The American Medical Association (AMA) announced last week that obesity is now a disease. Despite the panel of experts who were against the classification, delegates from the AMA voted in favor of it. The AMA is not an arm of the government that regulates laws, but it does greatly influence government officials, politicians, and of course, authorities in the medical world.
According to the CDC, obesity is defined by one's height-to-weight ratio, or body mass index (BMI). A BMI of 30 or greater is considered obese. To measure your BMI, here is a handy little calculator to use. Where do you fall on this spectrum? If you sit at 30 or more, up until last week you were probably considered fat. Today you are sick.
Obesity, in general, is a lifestyle-related concern, but it is not a disease. There is no doubt obesity is a widespread epidemic, affecting 90 million Americans. But to consider obesity an official sickness like cancer, gingivitis or the common cold is going too far.
Sickness and disease require some dependence on medical intervention. Obesity has been somewhat medicalized for decades. Weight loss surgeries and medications are on the way up. Is it a coincidence that the FDA just approved the first weight loss drug in years, Belviq, a couple weeks ago? Those in favor of the new classification say it will encourage doctors to be more prepared and knowledgeable in how to treat obese patients. Perhaps, but how? And what would be easier? Spending enough time with patients to get them on the fast track of eating right and exercising more, or prescribing a weight loss drug that will help manage the problem for the time being?
We Know What To Do
I started working with a new client about four months ago. When we started working together, he would have been considered obese - and significantly so. Today the same client is no longer obese. He cured his own sickness by eating right and moving a little more. He also managed to get off of high blood pressure and cholesterol medication. Totally cured. No wicked side effects either, like headaches, gas, joint pain, memory loss, mood disorders, gall stones, or any of the other common side effects of medicalized obesity treatment.
This person was obese for 25 years. He's no spring chicken and had some poor habits that needed a lot of change. With a little help from me and a lot of stick-toitiveness of his own, he did it. He always knew what do, but just never made the change. At last he did and is much healthier for it.
Recognizing the Problem
If I walk into a fast food restaurant, order a shake and a big burger, I should not be surprised by the 1300 calories that goes along with it. I should also not be surprised by the incredible amount of sodium, sugar and refined carbohydrate that comes with it, too. But if eat do it once, I'll probably eat it again and again. Behaviors toward eating, and certainly behaviors toward exercise needs serious modifications. Diet-related obesity is caused by eating too much food, probably poor quality, and not moving as much. This needs to change. There is no mystery about this.
Call careless eating risky behavior that can hurt your body, but don't call it a disease.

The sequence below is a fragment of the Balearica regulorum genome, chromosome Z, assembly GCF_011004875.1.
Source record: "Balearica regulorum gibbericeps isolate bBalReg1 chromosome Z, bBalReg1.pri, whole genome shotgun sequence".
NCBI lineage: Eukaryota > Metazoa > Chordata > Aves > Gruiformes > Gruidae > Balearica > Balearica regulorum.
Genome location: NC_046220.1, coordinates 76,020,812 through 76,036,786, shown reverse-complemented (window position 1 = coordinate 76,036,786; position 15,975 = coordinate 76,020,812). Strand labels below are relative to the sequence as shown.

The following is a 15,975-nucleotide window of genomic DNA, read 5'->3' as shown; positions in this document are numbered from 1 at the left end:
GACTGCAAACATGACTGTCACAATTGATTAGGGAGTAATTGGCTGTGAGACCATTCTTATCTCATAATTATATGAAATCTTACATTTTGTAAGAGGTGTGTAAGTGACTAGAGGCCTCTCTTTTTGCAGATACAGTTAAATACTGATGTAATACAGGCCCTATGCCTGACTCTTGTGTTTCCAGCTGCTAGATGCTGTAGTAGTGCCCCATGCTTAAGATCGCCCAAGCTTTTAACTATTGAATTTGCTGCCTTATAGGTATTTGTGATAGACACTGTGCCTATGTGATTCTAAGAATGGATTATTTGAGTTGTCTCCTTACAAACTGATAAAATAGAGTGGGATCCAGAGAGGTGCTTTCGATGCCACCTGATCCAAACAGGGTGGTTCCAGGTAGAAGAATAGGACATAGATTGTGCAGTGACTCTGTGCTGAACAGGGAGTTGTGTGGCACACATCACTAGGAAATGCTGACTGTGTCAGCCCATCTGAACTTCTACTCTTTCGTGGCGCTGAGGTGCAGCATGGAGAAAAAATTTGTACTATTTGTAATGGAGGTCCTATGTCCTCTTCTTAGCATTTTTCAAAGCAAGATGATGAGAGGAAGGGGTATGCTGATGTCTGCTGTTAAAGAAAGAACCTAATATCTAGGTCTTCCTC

Who's Off The Hook?
Obese people are now the spotlight of this new disease. The brunt of the repair work, or at least managing it, is on the doctor and patient. Unless that team is working very well together with regular communication, it's more than an uphill battle. It would be easy for someone like me to say, "just eat right, move more and your problems will be solved." That's true, but most people are misinformed by what "eating right" really is. Very intelligent, bright people are misguided by food advertising. In fact, billions of dollars are spent every year trying to persuade people like you and me that if we eat "this" we'll be healthier. So we eat "this"...a lot of it, and we gain weight. Or we "that" because it has no calories, or no fat, but we still can't shed a pound.
We don't eat food in this country. We eat food products. There is a very big difference between the two. Food is, well, food. It's whole, generally clean and not sourced from 30 different byproducts compacted into one spoonful. On the flip side, food products are not food. They're a conglomeration of artificial flavors, colors and fats. They're scraps from old food products in fancy packaging. Food scientists spend years synthesizing a flavor that will create an addiction, urging us to come back for more and more. Food advertisers spent countless hours with focus groups figuring out which ad trips or triggers best. We're far too lenient and permissive with what we allow in our food products in the United States.
I'm very anxious to see what will happen over the next few months in light of this new categorization. I'm equally anxious to see how this will play out in 2014 with all the new changes coming to healthcare.
What do you think? Should obesity be considered a disease?
How can I help you reach your ideal weight or get you fit? Check out my weight loss and fitness coaching services and let me know.
Traci is a nationally recognized health and fitness expert who has been featured on The TODAY Show and Dr. Oz. Traci is available for corporate speaking events and wellness coaching, as well as private training. Contact Traci here.